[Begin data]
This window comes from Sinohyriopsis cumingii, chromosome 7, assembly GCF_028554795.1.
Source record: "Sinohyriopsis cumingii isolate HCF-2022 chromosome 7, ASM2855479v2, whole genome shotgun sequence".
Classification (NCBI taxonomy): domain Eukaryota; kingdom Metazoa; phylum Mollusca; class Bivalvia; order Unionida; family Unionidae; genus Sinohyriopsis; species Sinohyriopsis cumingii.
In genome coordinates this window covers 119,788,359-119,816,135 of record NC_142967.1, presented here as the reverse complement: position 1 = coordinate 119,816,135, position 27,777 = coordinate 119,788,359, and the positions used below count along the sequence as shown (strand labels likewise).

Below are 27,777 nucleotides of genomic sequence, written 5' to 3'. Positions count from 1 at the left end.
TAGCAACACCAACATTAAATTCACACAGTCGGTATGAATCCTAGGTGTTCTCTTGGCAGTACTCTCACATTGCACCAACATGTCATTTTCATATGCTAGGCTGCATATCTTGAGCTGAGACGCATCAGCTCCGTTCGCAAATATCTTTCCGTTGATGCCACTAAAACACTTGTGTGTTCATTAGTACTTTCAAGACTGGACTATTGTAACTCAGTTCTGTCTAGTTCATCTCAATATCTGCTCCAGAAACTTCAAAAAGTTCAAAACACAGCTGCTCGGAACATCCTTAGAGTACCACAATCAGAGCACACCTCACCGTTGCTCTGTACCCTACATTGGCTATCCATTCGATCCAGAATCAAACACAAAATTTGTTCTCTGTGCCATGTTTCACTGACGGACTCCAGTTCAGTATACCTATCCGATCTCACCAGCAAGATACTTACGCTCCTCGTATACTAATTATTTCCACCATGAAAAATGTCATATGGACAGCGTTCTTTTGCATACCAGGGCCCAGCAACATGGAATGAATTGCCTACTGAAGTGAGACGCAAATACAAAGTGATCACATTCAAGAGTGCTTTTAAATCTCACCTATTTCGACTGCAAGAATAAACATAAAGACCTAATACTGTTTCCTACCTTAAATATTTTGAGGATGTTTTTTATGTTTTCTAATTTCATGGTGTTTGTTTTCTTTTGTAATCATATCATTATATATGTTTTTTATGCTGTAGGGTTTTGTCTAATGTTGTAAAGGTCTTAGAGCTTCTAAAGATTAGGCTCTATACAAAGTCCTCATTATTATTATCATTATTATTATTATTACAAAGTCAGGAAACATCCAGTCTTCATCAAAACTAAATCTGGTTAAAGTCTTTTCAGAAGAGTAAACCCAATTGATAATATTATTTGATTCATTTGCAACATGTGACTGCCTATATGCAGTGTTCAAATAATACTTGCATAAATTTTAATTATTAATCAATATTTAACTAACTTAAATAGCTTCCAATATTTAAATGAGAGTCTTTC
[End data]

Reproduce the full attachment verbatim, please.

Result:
This window comes from Sinohyriopsis cumingii, chromosome 7, assembly GCF_028554795.1.
Source record: "Sinohyriopsis cumingii isolate HCF-2022 chromosome 7, ASM2855479v2, whole genome shotgun sequence".
Classification (NCBI taxonomy): domain Eukaryota; kingdom Metazoa; phylum Mollusca; class Bivalvia; order Unionida; family Unionidae; genus Sinohyriopsis; species Sinohyriopsis cumingii.
In genome coordinates this window covers 119,788,359-119,816,135 of record NC_142967.1, presented here as the reverse complement: position 1 = coordinate 119,816,135, position 27,777 = coordinate 119,788,359, and the positions used below count along the sequence as shown (strand labels likewise).

Below are 27,777 nucleotides of genomic sequence, written 5' to 3'. Positions count from 1 at the left end.
TAGCAACACCAACATTAAATTCACACAGTCGGTATGAATCCTAGGTGTTCTCTTGGCAGTACTCTCACATTGCACCAACATGTCATTTTCATATGCTAGGCTGCATATCTTGAGCTGAGACGCATCAGCTCCGTTCGCAAATATCTTTCCGTTGATGCCACTAAAACACTTGTGTGTTCATTAGTACTTTCAAGACTGGACTATTGTAACTCAGTTCTGTCTAGTTCATCTCAATATCTGCTCCAGAAACTTCAAAAAGTTCAAAACACAGCTGCTCGGAACATCCTTAGAGTACCACAATCAGAGCACACCTCACCGTTGCTCTGTACCCTACATTGGCTATCCATTCGATCCAGAATCAAACACAAAATTTGTTCTCTGTGCCATGTTTCACTGACGGACTCCAGTTCAGTATACCTATCCGATCTCACCAGCAAGATACTTACGCTCCTCGTATACTAATTATTTCCACCATGAAAAATGTCATATGGACAGCGTTCTTTTGCATACCAGGGCCCAGCAACATGGAATGAATTGCCTACTGAAGTGAGACGCAAATACAAAGTGATCACATTCAAGAGTGCTTTTAAATCTCACCTATTTCGACTGCAAGAATAAACATAAAGACCTAATACTGTTTCCTACCTTAAATATTTTGAGGATGTTTTTTATGTTTTCTAATTTCATGGTGTTTGTTTTCTTTTGTAATCATATCATTATATATGTTTTTTATGCTGTAGGGTTTTGTCTAATGTTGTAAAGGTCTTAGAGCTTCTAAAGATTAGGCTCTATACAAAGTCCTCATTATTATTATCATTATTATTATTATTACAAAGTCAGGAAACATCCAGTCTTCATCAAAACTAAATCTGGTTAAAGTCTTTTCAGAAGAGTAAACCCAATTGATAATATTATTTGATTCATTTGCAACATGTGACTGCCTATATGCAGTGTTCAAATAATACTTGCATAAATTTTAATTATTAATCAATATTTAACTAACTTAAATAGCTTCCAATATTTAAATGAGAGTCTTTC